IAR FAQs on Commercial E-Mail Messages
Q: If I am an Illinois real estate licensee who sends commercial e-mail messages, or those messages where the primary purpose is to promote a commercial product or service, how can I comply with both federal and state e-mail statutes?
The federal CAN-SPAM Act of 2003 preempts most provisions of the Illinois Electronic Mail Act of 2000 (Illinois Act of 2000). In other words, if you send commercial e-mail messages, you will need to comply with the federal provisions. Under the Illinois statute, you would not need to be concerned if you had an existing business relationship with or prior consent from the recipient to send commercial messages. However, under the federal law that became effective January 1, 2004, you must include certain items in your e-mail message if it is commercial in nature and does not constitute a "transactional or relationship message." (See the National Association of REALTORS Web site for a definition of transactional and relationship messages as well as other Q&As on the subject.)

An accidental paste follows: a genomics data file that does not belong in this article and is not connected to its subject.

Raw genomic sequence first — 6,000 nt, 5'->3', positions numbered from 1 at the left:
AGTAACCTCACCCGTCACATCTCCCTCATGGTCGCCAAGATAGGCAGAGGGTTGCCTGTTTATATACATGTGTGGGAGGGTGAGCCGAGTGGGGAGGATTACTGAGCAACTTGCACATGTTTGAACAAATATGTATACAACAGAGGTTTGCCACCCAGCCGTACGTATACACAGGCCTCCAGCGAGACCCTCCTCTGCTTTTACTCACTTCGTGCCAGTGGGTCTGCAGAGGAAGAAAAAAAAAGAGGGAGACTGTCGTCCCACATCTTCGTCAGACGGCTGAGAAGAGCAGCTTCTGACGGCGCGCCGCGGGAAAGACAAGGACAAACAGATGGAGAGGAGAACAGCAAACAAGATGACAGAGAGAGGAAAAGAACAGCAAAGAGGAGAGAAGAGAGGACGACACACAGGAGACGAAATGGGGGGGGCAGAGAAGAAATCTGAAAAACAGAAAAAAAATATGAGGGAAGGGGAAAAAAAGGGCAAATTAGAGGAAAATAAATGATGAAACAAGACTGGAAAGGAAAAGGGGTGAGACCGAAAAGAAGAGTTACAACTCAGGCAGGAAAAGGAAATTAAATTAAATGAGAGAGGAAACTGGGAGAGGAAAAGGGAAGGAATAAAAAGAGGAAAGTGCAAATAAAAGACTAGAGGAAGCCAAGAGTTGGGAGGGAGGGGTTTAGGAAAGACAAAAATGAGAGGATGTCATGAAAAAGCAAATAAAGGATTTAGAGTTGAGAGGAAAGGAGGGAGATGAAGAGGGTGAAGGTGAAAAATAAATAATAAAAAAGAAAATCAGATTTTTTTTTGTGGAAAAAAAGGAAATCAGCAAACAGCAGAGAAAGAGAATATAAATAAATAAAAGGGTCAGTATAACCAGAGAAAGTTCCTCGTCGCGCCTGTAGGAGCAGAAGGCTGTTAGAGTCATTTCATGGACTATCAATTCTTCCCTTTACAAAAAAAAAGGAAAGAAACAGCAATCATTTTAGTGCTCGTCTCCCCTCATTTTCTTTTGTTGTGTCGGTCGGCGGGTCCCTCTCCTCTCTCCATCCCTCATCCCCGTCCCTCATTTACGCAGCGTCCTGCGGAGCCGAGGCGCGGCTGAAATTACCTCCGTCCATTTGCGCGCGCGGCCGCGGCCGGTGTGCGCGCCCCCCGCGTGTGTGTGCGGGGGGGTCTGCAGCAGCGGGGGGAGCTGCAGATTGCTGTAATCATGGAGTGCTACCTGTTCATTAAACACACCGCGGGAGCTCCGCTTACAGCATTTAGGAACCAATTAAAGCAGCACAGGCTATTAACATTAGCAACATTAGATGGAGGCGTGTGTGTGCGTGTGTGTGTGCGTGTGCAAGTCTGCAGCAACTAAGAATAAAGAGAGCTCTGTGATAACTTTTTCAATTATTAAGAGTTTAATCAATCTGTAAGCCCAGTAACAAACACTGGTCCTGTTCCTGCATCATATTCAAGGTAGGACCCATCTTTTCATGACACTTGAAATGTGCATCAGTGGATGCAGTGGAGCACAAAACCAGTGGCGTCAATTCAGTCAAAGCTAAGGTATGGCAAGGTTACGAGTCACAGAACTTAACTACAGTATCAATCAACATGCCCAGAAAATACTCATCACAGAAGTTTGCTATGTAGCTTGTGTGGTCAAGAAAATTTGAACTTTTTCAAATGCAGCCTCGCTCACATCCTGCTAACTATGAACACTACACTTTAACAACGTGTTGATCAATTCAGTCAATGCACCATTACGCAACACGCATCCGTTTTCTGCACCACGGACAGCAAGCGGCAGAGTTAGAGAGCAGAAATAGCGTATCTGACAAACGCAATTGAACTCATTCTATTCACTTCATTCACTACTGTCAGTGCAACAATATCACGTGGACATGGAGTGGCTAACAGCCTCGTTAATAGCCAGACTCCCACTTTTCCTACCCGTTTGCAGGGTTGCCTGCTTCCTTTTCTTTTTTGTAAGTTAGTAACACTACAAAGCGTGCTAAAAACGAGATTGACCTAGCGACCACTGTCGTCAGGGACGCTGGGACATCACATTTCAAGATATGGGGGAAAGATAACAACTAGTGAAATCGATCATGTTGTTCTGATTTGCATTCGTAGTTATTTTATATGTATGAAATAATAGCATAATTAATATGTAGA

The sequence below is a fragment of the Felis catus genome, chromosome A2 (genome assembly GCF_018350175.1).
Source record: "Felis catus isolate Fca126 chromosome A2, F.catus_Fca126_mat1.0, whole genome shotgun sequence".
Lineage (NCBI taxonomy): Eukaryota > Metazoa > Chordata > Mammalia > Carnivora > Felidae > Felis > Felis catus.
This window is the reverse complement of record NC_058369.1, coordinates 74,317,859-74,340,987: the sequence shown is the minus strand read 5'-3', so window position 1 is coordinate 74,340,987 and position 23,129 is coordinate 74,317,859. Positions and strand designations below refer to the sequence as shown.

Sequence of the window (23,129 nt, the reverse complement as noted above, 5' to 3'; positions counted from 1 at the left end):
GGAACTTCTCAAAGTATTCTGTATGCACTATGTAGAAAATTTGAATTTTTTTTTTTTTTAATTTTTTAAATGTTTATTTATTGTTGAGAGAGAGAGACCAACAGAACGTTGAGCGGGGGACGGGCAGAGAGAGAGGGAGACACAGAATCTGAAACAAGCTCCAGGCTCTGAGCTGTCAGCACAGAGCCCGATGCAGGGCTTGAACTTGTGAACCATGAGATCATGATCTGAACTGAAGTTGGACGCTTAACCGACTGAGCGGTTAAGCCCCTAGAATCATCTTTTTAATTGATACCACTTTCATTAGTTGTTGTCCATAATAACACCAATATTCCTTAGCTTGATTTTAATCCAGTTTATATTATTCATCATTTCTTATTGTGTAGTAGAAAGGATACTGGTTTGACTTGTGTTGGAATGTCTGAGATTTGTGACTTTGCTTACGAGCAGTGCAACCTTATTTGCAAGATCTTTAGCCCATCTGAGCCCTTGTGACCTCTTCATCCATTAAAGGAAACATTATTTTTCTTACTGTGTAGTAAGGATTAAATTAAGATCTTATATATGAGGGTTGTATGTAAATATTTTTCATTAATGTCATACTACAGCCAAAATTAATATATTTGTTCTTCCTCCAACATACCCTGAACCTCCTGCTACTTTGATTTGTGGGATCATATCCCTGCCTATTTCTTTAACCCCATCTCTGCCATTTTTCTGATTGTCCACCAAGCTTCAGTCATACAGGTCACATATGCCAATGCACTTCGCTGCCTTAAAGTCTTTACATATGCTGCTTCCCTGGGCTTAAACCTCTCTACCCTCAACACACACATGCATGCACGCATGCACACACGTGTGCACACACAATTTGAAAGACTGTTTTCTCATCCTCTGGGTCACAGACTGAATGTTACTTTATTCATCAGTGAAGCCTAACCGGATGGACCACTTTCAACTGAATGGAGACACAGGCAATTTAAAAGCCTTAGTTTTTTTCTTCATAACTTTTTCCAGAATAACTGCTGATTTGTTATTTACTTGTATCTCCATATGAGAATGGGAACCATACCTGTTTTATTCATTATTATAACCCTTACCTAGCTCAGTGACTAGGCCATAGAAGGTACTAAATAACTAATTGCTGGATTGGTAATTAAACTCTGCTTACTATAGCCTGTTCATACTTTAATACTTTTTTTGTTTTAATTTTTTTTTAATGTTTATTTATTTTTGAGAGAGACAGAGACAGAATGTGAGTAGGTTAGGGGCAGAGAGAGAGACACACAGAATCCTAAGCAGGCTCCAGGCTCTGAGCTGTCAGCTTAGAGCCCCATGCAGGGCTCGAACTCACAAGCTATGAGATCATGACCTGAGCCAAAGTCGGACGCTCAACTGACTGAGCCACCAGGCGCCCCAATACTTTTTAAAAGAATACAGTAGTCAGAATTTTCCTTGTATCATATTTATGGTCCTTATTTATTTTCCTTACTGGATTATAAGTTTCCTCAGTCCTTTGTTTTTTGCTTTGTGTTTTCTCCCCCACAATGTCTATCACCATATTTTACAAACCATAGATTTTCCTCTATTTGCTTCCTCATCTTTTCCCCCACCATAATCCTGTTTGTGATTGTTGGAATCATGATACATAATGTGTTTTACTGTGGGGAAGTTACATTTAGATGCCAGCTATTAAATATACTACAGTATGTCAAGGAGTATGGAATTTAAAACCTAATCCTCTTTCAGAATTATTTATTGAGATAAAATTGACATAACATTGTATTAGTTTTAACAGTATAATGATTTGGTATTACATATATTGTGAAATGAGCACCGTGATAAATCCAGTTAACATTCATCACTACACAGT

In short, commercial e-mails, whether they are unsolicited or not, must contain the following:
a legitimate return e-mail and physical postal address;
a clear opportunity to opt-out of any further messages;
a way for the recipient to e-mail the sender for at least 30 days his desire not to receive any further messages;
a clear and conspicuous notice that the content is an advertisement; and
if the content is pornographic or sexual in nature, a clear notice to that effect should be put in the subject line.
The portion of the Illinois Act of 2000 that prohibits hiding the identity of the sender or falsifying the subject matter of the message seems to remain in effect. In other words, the federal law preempts all state laws regarding commercial e-mail except for those laws or portions of those laws that prohibit falsification of the source or content of the e-mail transmission.
One positive development for the real estate practitioner may be that under the Illinois Act a real estate broker would have had to identify an unsolicited e-mail message with the mark "ADV:ADLT" given that a minor cannot enter contracts in Illinois. Under the federal statute, which purportedly now controls, the identifier "ADLT" or some similar identifier is only required in the case of pornography or other messages with sexual content.